a letter to the crew

(Off the Coast of Africa)

Today I can tell you, with a pleasure that I know you all share with me, that we are headed for an invasion of the Italian Mainland. . . I also want to tell you, with emphasis, that this promises to be the toughest job we have tackled so far.  The enemy will make it as tough as they can. You can expect a great deal more enemy air activity than we have seen thus far, including every night while we are enroute.  In addition, when we are approaching the assault area and while we are in it; we will probably be attacked by “E” boats, possibly larger surface craft, and of course, the submarine is ever present; today and every day a menace to us.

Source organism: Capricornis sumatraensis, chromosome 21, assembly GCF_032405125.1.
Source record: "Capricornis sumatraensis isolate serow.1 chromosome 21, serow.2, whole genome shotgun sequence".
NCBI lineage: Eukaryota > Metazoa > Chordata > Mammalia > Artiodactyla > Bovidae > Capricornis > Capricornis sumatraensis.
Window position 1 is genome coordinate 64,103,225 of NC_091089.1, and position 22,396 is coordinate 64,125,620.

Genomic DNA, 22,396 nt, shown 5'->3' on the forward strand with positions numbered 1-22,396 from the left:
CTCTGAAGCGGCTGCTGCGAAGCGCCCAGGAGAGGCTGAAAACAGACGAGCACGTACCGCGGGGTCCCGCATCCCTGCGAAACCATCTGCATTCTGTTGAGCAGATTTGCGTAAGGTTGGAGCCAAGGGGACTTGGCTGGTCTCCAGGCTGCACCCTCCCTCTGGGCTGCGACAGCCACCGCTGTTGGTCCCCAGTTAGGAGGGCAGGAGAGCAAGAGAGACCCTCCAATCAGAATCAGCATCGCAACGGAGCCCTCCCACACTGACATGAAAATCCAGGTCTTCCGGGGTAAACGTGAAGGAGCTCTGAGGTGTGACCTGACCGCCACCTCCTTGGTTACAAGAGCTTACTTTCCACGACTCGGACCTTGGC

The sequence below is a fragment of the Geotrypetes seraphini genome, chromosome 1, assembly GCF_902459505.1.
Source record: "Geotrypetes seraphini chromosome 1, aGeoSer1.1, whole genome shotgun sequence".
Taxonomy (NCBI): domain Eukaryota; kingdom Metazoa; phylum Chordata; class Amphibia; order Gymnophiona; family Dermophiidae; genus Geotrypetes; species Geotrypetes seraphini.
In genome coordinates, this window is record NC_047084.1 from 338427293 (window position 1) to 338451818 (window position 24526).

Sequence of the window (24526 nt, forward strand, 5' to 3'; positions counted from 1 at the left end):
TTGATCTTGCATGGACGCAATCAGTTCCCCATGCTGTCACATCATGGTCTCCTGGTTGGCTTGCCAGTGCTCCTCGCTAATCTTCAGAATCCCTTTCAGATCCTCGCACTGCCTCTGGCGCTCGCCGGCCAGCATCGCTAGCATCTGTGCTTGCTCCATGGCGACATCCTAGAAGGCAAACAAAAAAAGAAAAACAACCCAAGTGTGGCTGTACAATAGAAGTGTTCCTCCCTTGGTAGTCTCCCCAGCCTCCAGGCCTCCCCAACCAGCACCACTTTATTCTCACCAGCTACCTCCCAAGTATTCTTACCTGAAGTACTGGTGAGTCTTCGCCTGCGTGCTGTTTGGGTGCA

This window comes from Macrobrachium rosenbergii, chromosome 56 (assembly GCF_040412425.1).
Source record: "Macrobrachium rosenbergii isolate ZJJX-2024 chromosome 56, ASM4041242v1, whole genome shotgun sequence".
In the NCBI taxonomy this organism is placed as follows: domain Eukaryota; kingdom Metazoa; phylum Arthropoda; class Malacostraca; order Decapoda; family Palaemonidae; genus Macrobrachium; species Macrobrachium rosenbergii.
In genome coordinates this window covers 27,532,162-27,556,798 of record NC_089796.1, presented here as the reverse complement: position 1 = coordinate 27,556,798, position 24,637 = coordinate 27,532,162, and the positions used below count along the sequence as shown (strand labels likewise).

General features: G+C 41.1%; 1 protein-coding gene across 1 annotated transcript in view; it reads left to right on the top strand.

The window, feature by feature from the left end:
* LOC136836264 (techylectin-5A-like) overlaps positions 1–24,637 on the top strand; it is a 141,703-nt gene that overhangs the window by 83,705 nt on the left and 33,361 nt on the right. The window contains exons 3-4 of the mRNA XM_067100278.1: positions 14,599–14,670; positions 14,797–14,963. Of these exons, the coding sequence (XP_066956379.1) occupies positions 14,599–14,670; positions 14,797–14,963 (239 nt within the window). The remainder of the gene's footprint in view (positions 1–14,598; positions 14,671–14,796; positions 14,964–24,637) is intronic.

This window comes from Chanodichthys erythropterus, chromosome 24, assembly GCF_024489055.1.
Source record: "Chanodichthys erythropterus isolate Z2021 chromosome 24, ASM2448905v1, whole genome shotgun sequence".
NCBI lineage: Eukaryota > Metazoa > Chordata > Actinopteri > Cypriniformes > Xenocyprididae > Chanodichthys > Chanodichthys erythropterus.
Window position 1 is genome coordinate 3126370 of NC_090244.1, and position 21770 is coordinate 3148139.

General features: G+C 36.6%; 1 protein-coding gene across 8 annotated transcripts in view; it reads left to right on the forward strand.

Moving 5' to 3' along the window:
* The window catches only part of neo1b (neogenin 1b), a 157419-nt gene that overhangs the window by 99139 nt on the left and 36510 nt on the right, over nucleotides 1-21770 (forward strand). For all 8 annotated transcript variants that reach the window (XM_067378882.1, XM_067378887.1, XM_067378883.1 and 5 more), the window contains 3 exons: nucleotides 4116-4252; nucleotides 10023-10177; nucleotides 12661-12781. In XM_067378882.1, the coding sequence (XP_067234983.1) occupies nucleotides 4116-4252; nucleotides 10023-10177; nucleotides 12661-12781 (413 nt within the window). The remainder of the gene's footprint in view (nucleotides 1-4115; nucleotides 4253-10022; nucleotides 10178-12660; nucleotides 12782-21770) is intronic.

I believe the enemy will concentrate all possible means to prevent our arrival and successful landing.  We must not only defend against the success of such an effort on his part but we must not lose one single opportunity to destroy the enemy, his weapons and equipment.  It is not sufficient to drive him off, we must destroy him and all his tools.


I give you the picture as I see it because I want you to be ready.  We must be vigilant and alert, without a moment’s relaxation from now until we again return to a back area. It’s going to be tough going but we can take it.  You know what is expected of you. I know that you desire to, expect to, and will, with the help of Almighty God, successfully meet every situation you are faced with.


- R.W. Cary, Captain, U.S. Navy, USS Savannah, September 6, 1943

Robert Webster Cary, Captain of the USS Savannah and recipient of the Medal of Honor, the Navy Cross, and the Silver Star.